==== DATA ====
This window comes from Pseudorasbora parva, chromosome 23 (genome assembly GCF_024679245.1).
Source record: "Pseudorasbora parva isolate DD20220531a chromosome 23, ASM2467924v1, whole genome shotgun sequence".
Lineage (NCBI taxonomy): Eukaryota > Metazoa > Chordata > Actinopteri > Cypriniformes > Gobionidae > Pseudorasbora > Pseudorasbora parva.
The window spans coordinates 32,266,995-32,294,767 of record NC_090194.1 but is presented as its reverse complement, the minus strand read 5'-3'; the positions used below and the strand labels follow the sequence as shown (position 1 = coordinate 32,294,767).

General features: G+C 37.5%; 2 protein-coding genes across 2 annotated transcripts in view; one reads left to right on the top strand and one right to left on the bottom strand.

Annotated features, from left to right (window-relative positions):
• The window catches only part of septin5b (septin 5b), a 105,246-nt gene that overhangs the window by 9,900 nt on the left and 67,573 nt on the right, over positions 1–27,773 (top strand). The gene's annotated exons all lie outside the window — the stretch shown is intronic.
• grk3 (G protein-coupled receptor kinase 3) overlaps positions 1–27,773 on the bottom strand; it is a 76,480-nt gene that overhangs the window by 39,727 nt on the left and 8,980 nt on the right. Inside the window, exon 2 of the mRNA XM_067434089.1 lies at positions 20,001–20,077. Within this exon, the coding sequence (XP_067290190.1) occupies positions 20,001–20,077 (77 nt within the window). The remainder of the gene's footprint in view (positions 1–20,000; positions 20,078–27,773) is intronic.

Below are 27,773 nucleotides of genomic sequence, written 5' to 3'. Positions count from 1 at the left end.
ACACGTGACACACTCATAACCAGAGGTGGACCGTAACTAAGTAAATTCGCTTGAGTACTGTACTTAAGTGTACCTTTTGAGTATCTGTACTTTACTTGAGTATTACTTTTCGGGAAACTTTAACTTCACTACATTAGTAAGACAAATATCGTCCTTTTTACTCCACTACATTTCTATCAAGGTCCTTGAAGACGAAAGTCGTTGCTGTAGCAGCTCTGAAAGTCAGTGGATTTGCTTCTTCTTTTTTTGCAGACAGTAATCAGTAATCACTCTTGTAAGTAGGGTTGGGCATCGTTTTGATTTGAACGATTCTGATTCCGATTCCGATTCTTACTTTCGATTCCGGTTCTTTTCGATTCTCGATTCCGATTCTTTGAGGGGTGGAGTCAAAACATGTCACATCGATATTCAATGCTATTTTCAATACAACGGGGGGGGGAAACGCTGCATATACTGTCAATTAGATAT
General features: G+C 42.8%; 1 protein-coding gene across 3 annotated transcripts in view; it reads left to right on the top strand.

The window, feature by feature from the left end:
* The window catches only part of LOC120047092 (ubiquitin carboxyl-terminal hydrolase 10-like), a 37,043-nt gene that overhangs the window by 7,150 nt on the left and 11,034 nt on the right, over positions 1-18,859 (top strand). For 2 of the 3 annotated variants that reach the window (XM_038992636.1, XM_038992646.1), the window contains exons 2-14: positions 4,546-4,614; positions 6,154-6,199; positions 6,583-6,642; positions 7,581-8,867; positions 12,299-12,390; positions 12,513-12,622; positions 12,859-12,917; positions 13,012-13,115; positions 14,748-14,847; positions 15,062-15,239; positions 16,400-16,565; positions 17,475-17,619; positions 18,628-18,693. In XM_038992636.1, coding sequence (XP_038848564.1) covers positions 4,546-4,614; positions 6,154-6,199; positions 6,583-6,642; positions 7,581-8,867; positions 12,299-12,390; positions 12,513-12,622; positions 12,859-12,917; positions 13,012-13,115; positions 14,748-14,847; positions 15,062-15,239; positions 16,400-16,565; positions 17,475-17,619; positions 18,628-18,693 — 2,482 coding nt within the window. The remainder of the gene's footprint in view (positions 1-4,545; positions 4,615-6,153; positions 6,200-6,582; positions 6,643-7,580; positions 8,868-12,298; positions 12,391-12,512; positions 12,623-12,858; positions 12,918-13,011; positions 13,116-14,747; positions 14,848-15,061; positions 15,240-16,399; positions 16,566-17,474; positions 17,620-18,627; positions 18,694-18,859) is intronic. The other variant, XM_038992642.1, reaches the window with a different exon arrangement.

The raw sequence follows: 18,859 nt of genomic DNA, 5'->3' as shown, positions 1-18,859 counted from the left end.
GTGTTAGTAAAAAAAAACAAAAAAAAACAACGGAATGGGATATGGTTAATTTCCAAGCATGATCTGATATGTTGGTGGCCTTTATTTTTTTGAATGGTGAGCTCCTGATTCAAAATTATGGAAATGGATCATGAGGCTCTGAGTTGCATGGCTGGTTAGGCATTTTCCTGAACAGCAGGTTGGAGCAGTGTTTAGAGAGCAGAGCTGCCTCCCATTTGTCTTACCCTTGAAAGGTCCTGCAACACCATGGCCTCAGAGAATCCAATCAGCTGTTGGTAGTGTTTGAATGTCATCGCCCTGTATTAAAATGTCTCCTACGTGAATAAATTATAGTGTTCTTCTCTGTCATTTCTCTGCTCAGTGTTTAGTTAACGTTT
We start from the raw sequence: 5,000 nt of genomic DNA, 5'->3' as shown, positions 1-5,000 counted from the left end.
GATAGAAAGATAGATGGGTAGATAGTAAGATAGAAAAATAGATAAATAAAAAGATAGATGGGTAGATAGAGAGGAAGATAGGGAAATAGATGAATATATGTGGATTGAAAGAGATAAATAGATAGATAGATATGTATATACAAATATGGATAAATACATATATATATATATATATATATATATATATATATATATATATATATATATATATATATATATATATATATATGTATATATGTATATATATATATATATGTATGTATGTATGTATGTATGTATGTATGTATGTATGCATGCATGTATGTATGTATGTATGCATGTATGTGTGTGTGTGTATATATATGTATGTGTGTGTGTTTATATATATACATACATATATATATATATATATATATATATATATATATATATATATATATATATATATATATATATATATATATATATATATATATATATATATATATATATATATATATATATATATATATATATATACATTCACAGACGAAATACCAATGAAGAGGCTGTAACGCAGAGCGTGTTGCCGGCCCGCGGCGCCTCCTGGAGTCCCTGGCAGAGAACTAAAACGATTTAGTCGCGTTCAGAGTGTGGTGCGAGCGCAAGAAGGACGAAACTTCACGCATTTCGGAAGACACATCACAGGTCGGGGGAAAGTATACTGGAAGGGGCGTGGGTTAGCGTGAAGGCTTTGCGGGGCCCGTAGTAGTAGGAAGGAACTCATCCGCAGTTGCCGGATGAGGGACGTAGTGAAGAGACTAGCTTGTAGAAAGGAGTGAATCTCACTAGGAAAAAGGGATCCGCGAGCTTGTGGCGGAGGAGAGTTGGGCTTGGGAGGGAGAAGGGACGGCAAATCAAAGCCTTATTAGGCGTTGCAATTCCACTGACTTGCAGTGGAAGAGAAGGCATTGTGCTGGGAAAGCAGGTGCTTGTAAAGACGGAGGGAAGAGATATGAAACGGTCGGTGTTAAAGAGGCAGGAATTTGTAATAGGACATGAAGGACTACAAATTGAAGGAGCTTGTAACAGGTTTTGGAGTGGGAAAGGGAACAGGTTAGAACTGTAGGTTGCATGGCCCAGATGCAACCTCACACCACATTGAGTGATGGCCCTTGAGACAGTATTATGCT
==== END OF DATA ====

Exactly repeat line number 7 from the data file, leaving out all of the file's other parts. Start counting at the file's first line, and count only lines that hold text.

• The window catches only part of septin5b (septin 5b), a 105,246-nt gene that overhangs the window by 9,900 nt on the left and 67,573 nt on the right, over positions 1–27,773 (top strand). The gene's annotated exons all lie outside the window — the stretch shown is intronic.